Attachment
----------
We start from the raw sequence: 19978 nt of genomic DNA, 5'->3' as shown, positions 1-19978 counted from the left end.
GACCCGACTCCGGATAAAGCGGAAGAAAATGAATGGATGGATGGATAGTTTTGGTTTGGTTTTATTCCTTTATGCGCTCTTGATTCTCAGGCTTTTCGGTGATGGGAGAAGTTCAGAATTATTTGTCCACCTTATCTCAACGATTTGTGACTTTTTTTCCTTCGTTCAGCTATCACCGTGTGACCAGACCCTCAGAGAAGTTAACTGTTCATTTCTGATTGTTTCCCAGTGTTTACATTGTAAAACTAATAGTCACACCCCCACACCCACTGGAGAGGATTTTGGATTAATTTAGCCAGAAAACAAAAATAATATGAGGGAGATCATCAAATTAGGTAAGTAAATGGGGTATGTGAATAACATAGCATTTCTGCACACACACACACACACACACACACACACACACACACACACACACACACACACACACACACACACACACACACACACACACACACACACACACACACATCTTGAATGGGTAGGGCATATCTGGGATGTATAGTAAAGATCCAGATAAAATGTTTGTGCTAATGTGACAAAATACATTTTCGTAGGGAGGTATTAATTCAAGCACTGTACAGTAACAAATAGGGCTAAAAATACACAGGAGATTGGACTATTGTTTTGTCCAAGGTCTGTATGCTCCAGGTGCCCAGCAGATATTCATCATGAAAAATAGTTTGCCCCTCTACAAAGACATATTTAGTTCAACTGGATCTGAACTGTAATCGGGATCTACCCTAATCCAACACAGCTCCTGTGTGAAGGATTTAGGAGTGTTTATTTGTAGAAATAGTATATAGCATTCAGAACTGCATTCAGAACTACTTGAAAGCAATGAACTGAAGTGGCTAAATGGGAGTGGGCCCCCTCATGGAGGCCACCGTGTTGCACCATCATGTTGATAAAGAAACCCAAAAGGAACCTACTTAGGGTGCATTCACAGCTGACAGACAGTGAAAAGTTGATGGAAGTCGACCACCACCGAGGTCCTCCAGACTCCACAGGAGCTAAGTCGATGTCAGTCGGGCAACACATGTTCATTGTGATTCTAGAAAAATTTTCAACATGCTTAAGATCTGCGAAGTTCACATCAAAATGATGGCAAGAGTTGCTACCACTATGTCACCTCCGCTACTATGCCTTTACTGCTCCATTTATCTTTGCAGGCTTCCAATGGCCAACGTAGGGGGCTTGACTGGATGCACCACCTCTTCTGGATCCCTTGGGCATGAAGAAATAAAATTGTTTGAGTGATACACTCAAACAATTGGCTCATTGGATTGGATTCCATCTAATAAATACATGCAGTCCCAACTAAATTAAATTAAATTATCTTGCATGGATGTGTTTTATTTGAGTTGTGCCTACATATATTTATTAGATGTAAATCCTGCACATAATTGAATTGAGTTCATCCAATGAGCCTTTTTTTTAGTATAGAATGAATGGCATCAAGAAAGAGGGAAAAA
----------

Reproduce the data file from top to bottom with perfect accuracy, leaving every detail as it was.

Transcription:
We start from the raw sequence: 19978 nt of genomic DNA, 5'->3' as shown, positions 1-19978 counted from the left end.
GACCCGACTCCGGATAAAGCGGAAGAAAATGAATGGATGGATGGATAGTTTTGGTTTGGTTTTATTCCTTTATGCGCTCTTGATTCTCAGGCTTTTCGGTGATGGGAGAAGTTCAGAATTATTTGTCCACCTTATCTCAACGATTTGTGACTTTTTTTCCTTCGTTCAGCTATCACCGTGTGACCAGACCCTCAGAGAAGTTAACTGTTCATTTCTGATTGTTTCCCAGTGTTTACATTGTAAAACTAATAGTCACACCCCCACACCCACTGGAGAGGATTTTGGATTAATTTAGCCAGAAAACAAAAATAATATGAGGGAGATCATCAAATTAGGTAAGTAAATGGGGTATGTGAATAACATAGCATTTCTGCACACACACACACACACACACACACACACACACACACACACACACACACACACACACACACACACACACACACACACACACACACACACACACACACATCTTGAATGGGTAGGGCATATCTGGGATGTATAGTAAAGATCCAGATAAAATGTTTGTGCTAATGTGACAAAATACATTTTCGTAGGGAGGTATTAATTCAAGCACTGTACAGTAACAAATAGGGCTAAAAATACACAGGAGATTGGACTATTGTTTTGTCCAAGGTCTGTATGCTCCAGGTGCCCAGCAGATATTCATCATGAAAAATAGTTTGCCCCTCTACAAAGACATATTTAGTTCAACTGGATCTGAACTGTAATCGGGATCTACCCTAATCCAACACAGCTCCTGTGTGAAGGATTTAGGAGTGTTTATTTGTAGAAATAGTATATAGCATTCAGAACTGCATTCAGAACTACTTGAAAGCAATGAACTGAAGTGGCTAAATGGGAGTGGGCCCCCTCATGGAGGCCACCGTGTTGCACCATCATGTTGATAAAGAAACCCAAAAGGAACCTACTTAGGGTGCATTCACAGCTGACAGACAGTGAAAAGTTGATGGAAGTCGACCACCACCGAGGTCCTCCAGACTCCACAGGAGCTAAGTCGATGTCAGTCGGGCAACACATGTTCATTGTGATTCTAGAAAAATTTTCAACATGCTTAAGATCTGCGAAGTTCACATCAAAATGATGGCAAGAGTTGCTACCACTATGTCACCTCCGCTACTATGCCTTTACTGCTCCATTTATCTTTGCAGGCTTCCAATGGCCAACGTAGGGGGCTTGACTGGATGCACCACCTCTTCTGGATCCCTTGGGCATGAAGAAATAAAATTGTTTGAGTGATACACTCAAACAATTGGCTCATTGGATTGGATTCCATCTAATAAATACATGCAGTCCCAACTAAATTAAATTAAATTATCTTGCATGGATGTGTTTTATTTGAGTTGTGCCTACATATATTTATTAGATGTAAATCCTGCACATAATTGAATTGAGTTCATCCAATGAGCCTTTTTTTTAGTATAGAATGAATGGCATCAAGAAAGAGGGAAAAA